One should have purpose beyond immediate needs or wants–such as attaining happiness and freedom
from wants, which are unfulfilled desires. Such purpose is, or should be, independent of the stage of life.”

“So how can I discover what I really want?” She asked again, growing impatient.

“For this, the mind must be clear–as a tranquil stream. Clear your mind of all wants and thoughts associated
with your wants. Try this for a few moments each day, before you going to bed, while walking or while sitting
in a comfortable position. Do this alone.”

“It’s impossible to get these thoughts out of my mind. I have so many things to do and worry about.” She
burst out.

“I know. That is why you should start now. It will take practice and time, but it will happen.”

“So, you really believe that if I do introspection, I’ll discover what I really want?” She asked in anticipation.

“Yes. It will align your thoughts and actions along the path that will take you where you want to go.” The
teacher said, with a sigh of relief.

“How?’ She pressed, eager to absorb whatever the teacher would say.

“Form a purpose with an objective that is meaningful and within your reach. Then pursue it purposefully.”

“And, that is purposeful action. That is going with the flow!” She said with a knowing smile.

The teacher smiled in silence.

“That’s what’s in it for me!” She added, slinging the backpack over her shoulder as she merged into the sea
of students with a bounce that only the teacher could see.

Try transforming stress into flow! Following the resonance from within is going with the flow.

Currents: Communication is Love!

A reader sent this quote by the Carl Gustav Jung, the eminent western psychiatrist whose work was deeply
influenced by eastern thought:

The meeting of two personalities is like the contact of two chemical
substances: If there is any reaction, both are transformed.

And this, from Pete Cameron’s reflections in The Purpose and Meaning of Life, page 37:
Communication is connection–in the way two streams merge into a common flow.

But there’s more:

Communication, with sharing and giving, generates compassion. This is love.

Attachment is mistaken for love and communication.

Resonance gives meaning to communication. This is a form of love.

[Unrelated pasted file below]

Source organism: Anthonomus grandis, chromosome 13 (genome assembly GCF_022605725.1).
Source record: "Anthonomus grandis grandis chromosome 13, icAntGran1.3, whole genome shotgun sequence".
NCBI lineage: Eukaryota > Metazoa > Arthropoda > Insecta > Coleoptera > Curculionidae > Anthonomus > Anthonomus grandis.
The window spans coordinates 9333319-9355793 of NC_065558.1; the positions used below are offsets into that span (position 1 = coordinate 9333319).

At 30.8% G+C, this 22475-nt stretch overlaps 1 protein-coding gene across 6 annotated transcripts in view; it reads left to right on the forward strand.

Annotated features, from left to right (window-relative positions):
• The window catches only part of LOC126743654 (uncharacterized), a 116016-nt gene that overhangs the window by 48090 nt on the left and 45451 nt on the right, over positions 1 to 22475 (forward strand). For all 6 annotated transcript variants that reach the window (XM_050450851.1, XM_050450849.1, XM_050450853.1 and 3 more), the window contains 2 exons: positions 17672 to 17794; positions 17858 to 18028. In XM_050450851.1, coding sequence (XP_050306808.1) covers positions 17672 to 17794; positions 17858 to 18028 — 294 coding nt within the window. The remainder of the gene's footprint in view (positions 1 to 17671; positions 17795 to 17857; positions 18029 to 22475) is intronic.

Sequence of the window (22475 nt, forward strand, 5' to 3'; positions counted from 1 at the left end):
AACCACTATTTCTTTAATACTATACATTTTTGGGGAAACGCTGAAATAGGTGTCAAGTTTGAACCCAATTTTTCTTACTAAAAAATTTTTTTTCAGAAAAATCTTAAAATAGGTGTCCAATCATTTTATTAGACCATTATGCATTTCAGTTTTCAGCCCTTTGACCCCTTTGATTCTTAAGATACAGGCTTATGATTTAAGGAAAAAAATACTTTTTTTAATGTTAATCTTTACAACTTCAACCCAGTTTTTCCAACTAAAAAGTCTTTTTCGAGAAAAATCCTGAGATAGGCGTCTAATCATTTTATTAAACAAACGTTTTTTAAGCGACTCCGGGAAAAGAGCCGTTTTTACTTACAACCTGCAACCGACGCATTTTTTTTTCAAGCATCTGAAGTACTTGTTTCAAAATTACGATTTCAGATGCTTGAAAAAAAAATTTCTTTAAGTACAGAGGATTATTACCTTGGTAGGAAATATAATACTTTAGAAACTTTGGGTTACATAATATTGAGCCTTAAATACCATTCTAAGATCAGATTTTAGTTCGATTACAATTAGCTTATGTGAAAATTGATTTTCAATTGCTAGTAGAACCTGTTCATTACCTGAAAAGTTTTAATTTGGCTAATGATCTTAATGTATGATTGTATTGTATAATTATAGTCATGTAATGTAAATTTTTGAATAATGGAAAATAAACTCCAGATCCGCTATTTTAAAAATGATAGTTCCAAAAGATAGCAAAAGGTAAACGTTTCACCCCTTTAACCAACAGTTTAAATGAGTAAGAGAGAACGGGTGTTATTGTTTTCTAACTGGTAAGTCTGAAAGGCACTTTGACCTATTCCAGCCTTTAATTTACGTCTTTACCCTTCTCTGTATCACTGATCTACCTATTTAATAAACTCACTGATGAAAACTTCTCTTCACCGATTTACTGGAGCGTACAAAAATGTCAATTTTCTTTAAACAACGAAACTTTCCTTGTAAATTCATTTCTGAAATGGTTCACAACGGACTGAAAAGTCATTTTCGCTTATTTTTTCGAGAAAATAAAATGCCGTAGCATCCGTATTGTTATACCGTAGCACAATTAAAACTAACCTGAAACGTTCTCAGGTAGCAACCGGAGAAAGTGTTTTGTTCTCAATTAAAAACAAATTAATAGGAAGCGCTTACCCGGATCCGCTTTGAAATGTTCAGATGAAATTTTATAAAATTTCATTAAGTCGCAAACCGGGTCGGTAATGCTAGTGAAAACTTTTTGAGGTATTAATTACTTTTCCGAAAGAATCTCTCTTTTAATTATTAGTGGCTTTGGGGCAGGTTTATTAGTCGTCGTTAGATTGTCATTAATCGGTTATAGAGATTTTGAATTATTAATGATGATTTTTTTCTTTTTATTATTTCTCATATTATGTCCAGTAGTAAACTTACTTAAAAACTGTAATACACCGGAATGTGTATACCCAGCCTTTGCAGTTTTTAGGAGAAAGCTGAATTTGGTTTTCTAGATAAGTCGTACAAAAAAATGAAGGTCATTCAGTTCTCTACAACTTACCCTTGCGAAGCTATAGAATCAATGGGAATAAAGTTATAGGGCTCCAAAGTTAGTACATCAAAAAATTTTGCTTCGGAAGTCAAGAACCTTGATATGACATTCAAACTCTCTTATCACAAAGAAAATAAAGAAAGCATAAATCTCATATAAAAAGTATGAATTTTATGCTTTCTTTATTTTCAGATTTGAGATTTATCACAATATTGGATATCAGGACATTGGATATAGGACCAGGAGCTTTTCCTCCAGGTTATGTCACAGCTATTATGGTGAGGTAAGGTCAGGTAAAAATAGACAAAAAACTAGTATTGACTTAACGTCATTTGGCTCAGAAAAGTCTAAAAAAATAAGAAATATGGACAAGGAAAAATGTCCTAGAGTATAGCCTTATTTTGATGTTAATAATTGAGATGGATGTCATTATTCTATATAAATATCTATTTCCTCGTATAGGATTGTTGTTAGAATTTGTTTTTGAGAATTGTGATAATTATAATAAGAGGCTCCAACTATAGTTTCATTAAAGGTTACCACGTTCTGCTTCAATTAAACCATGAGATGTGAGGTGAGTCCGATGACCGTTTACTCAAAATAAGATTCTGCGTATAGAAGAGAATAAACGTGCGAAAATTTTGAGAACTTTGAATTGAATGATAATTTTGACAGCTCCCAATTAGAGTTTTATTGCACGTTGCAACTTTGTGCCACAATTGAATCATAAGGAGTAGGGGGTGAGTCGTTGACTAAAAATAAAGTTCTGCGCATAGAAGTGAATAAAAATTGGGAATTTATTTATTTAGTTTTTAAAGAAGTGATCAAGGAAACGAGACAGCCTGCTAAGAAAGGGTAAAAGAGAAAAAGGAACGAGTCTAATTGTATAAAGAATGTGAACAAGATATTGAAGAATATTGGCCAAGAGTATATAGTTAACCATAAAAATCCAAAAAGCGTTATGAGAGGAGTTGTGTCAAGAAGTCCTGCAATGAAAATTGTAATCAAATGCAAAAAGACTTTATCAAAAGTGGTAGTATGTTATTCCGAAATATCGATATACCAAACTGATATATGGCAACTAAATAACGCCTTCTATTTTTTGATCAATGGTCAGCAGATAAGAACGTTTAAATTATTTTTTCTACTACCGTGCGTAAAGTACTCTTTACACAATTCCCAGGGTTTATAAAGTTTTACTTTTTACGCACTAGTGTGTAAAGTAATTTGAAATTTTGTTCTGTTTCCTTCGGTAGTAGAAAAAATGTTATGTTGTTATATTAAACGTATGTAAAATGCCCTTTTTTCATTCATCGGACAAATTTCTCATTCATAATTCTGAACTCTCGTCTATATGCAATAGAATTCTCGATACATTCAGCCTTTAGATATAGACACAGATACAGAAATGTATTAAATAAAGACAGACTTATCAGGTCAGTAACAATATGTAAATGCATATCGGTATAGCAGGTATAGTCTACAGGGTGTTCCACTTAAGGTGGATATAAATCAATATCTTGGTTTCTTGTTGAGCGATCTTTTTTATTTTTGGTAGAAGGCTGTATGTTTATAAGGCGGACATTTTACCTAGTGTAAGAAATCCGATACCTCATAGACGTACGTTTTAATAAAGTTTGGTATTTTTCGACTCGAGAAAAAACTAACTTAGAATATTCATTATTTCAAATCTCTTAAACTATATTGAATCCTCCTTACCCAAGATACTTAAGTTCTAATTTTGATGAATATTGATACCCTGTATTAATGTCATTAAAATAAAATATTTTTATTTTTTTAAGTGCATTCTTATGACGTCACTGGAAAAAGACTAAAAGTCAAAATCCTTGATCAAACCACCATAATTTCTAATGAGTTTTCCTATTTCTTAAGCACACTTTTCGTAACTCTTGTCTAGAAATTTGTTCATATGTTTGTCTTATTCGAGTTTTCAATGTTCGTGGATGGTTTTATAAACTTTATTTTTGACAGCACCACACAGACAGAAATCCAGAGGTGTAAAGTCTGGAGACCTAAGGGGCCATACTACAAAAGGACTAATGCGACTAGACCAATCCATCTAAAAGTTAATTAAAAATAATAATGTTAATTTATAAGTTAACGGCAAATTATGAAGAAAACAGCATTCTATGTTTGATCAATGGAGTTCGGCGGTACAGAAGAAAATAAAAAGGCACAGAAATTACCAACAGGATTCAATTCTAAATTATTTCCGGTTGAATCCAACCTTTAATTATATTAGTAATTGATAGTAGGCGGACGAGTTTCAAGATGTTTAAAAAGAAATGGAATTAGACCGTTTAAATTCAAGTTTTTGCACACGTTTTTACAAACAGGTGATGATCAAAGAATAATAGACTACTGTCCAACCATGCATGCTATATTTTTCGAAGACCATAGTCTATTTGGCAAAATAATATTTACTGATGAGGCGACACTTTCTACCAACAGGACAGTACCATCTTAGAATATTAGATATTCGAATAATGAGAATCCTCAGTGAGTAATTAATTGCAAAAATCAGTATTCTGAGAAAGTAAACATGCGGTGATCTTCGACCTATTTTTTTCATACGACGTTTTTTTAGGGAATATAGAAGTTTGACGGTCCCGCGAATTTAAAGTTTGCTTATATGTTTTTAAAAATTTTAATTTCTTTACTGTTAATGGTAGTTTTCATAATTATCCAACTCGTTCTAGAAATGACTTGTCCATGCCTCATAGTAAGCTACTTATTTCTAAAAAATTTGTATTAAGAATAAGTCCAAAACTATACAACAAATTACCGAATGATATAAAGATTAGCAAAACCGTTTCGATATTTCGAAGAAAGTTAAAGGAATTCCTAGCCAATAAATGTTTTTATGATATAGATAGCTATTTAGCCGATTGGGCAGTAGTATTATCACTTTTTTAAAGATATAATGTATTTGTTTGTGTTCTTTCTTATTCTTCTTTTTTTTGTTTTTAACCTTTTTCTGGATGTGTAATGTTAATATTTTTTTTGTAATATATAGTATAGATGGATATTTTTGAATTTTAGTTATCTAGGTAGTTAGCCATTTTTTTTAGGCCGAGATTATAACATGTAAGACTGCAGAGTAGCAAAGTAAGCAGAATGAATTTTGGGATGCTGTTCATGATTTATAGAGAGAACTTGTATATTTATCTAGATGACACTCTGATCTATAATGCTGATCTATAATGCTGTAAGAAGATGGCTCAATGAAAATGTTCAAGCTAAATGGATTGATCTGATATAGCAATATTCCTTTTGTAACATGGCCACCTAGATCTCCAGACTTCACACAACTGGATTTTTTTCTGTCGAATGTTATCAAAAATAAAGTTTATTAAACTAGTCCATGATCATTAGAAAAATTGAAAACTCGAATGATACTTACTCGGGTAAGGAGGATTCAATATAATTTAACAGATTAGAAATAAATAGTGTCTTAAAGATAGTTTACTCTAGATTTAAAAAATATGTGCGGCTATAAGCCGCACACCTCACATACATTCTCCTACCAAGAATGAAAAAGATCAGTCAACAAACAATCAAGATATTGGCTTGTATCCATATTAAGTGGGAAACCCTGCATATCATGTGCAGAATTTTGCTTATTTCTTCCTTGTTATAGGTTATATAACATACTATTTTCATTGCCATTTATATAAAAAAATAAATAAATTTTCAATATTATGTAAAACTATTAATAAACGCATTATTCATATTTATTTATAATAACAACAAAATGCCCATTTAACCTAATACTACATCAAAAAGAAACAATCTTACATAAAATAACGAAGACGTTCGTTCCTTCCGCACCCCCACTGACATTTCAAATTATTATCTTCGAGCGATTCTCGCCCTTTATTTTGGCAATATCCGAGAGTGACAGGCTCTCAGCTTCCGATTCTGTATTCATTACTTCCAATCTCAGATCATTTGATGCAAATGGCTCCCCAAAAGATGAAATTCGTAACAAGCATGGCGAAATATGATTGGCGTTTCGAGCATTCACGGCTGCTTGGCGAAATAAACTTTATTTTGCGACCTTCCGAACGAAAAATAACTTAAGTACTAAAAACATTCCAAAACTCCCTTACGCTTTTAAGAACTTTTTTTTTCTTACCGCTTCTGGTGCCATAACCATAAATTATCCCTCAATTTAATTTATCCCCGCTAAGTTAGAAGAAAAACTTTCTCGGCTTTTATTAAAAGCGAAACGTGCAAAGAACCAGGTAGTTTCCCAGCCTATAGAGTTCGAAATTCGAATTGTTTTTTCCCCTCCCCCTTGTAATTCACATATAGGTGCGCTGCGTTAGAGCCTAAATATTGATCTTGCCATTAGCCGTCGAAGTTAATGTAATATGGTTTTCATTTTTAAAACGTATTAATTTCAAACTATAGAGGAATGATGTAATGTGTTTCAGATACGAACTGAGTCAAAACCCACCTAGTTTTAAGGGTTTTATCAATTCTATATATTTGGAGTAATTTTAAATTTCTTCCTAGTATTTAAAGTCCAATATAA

Communication with love helps one go with the flow.

Ripples: More on Goals

In response to the young woman’s impassioned statements in the last newsletter:

“I set goals but am not driven by them…I am driven by a commitment to my mission–which is to achieve
my vision. If I were driven by goals, I would be tempted to manipulate in order to achieve them. This is
the root cause of unethical actions we see today in politics and business.”

A reader wrote: “As you have written in page 36 of your book, ‘Without a goal, we are lost–like a straw in
the river. There is no way to measure progress towards a goal if we do not have one.’ So, how can you
accept this woman’s reasoning?”

Setting a goal is Step 4 of Purposeful Action. Commitment to mission (Step 3) to achieve vision, which is
derived from Step 1 help determine the goal of the action. All three are important and should flow from one
to the other, as illustrated in the 12 Steps of Purposeful Action (pages 18 and 19). Goals, per say, should
not drive action, as the young woman so cautions–commitment should!

Your Views: From our Readers

A reader forwarded this from a friend in his church, disclaiming its authenticity. They create a pleasant rhythm and flow.

A philosophical Japanese computer whiz replaced annoying Microsoft software failure messages with these
Haiku messages. Haiku verses have three lines. The first has 5 syllables, the second has 7 and the third, 5.

Here are three such messages.

Chaos reigns within.
Reflect, repent, and reboot.
Order shall return.

You step in the stream,
But the water has moved on.
This page is not here.

Yesterday it worked.
Today it is not working.
Windows is like that.

A student wrote:

“Due to a trip this week, my paper will be two days late. I hope this won’t be a problem.”

The teacher responded in Haiku verse:

Trips will come and go
But commitments must be met.
Such is life in the brook.

The student responded:

“I understand.”

Humor transforms stress to flow!

Do you have humor to share? Send an e-mail to: info@brookoflife.com

Thank you for joining us on this Most Important Journey!

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Humor reduces stress!